Indicated prevention interventions for anxiety in children and adolescents: a review and meta-analysis of school-based programs

Research output: Contribution to journalArticle

Authors

Colleges, School and Institutes

External organisations

  • LEEDS UNIVERSITY
  • School of Biosciences, University of Birmingham, Birmingham, UK; Birmingham Institute for Forest Research, University of Birmingham, Birmingham, UK.

Abstract

Anxiety disorders are among the most common youth mental health disorders. Early intervention can reduce elevated anxiety symptoms. School-based interventions exist but it is unclear how effective targeted approaches are for reducing symptoms of anxiety. This review and meta-analysis aimed to determine the effectiveness of school-based indicated interventions for symptomatic children and adolescents. The study was registered with PROSPERO [CRD42018087628]. We searched MEDLINE, EMBASE, PsycINFO, and the Cochrane Library for randomised-controlled trials comparing indicated programs for child and adolescent (5-18 years) anxiety to active or inactive control groups. Data were extracted from papers up to December 2019. The primary outcome was efficacy (mean change in anxiety symptom scores). Sub-group and sensitivity analyses explored intervention intensity and control type. We identified 20 studies with 2076 participants. Eighteen studies were suitable for meta-analysis. A small positive effect was found for indicated programs compared to controls on self-reported anxiety symptoms at post-test (g = - 0.28, CI = - 0.50, - 0.05, k = 18). This benefit was maintained at 6 (g = - 0.35, CI = - 0.58, - 0.13, k = 9) and 12 months (g = - 0.24, CI = - 0.48, 0.00, k = 4). Based on two studies, > 12 month effects were very small (g = - 0.01, CI = - 0.38, 0.36). No differences were found based on intervention intensity or control type. Risk of bias and variability between studies was high (I2 = 78%). Findings show that school-based indicated programs for child and adolescent anxiety can produce small beneficial effects, enduring for up to 12 months. Future studies should include long-term diagnostic assessments.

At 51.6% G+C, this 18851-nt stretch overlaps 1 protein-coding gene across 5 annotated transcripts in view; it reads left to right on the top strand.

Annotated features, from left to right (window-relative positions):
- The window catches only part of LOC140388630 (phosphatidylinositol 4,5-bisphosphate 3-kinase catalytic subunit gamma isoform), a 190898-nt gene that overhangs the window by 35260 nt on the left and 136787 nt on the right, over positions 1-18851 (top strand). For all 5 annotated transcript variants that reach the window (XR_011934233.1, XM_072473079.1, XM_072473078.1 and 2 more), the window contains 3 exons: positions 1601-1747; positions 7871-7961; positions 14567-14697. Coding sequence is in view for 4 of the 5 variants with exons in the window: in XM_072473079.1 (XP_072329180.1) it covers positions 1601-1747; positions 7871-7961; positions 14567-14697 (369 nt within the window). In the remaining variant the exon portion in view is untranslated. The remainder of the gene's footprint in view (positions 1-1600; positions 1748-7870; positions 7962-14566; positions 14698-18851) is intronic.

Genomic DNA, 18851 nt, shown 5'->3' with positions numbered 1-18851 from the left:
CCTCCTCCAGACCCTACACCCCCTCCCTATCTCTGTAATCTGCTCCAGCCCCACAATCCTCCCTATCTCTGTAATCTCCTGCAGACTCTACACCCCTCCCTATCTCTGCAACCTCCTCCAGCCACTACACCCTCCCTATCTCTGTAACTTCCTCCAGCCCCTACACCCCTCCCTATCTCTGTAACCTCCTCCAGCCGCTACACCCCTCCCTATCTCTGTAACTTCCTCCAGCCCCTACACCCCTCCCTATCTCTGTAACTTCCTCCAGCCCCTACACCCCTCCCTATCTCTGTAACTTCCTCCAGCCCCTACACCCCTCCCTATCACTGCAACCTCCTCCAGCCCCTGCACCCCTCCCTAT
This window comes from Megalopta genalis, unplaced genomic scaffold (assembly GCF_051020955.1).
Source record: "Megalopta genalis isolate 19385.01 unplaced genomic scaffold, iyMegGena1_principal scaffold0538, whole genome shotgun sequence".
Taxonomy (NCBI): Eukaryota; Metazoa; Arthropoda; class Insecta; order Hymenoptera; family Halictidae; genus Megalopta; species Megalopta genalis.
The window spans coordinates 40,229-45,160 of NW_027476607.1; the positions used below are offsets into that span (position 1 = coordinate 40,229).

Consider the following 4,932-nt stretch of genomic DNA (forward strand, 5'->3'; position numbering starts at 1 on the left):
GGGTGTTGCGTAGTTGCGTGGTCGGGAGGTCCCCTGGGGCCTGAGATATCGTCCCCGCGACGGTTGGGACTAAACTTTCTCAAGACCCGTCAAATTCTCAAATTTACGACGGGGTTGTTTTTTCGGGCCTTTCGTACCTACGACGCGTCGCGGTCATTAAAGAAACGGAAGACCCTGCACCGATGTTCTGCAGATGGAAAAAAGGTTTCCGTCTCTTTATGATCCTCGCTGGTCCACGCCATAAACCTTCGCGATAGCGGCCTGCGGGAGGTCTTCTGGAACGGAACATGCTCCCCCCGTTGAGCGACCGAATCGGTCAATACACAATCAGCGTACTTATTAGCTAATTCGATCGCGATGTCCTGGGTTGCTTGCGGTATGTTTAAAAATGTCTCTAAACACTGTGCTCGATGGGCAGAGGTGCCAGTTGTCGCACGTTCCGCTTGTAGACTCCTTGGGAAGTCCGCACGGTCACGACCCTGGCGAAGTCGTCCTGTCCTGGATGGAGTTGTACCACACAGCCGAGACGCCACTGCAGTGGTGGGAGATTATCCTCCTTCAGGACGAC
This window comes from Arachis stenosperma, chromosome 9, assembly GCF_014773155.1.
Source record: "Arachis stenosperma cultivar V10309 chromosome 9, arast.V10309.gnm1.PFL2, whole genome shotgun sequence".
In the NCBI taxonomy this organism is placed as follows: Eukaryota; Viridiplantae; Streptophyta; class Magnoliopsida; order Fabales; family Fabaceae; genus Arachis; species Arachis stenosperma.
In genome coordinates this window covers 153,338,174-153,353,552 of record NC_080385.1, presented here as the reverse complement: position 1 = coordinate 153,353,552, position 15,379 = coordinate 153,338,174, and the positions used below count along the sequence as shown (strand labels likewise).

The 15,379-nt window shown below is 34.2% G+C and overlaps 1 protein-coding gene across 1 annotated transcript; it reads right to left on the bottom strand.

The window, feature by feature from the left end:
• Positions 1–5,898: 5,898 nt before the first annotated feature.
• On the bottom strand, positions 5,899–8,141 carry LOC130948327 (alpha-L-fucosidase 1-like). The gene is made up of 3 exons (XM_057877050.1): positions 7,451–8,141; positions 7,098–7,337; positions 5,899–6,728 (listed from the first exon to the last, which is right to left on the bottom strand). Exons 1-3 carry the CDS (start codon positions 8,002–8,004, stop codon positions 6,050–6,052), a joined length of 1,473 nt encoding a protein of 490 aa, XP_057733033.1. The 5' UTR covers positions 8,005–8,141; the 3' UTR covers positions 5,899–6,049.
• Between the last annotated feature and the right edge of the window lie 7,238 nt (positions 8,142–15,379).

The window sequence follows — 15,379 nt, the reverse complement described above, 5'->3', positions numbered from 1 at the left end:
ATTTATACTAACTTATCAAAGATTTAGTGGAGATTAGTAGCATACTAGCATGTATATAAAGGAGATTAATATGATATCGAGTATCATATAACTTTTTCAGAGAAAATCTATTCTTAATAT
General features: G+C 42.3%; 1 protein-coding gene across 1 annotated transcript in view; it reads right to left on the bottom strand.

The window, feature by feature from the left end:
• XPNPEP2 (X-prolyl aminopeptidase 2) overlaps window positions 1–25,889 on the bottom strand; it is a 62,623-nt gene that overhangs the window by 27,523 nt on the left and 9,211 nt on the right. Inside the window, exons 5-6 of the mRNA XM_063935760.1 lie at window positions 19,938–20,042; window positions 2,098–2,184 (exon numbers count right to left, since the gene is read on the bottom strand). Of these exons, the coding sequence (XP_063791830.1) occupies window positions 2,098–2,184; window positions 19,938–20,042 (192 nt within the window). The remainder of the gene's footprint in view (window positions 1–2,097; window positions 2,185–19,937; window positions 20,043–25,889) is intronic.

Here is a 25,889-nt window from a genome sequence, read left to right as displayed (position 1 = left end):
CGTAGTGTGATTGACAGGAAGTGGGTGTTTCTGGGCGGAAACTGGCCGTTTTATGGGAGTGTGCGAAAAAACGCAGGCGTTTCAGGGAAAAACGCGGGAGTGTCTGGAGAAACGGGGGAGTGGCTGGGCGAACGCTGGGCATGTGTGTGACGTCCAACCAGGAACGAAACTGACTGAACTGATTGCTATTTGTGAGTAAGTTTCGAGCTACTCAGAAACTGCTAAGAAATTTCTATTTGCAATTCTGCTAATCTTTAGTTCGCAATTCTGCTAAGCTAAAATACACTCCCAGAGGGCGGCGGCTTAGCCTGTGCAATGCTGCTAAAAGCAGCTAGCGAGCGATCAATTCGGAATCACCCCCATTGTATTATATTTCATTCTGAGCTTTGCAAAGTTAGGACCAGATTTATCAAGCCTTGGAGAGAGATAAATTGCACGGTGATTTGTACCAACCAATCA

Details

Original languageEnglish
JournalEuropean Child & Adolescent Psychiatry
Publication statusE-pub ahead of print - 13 Jun 2020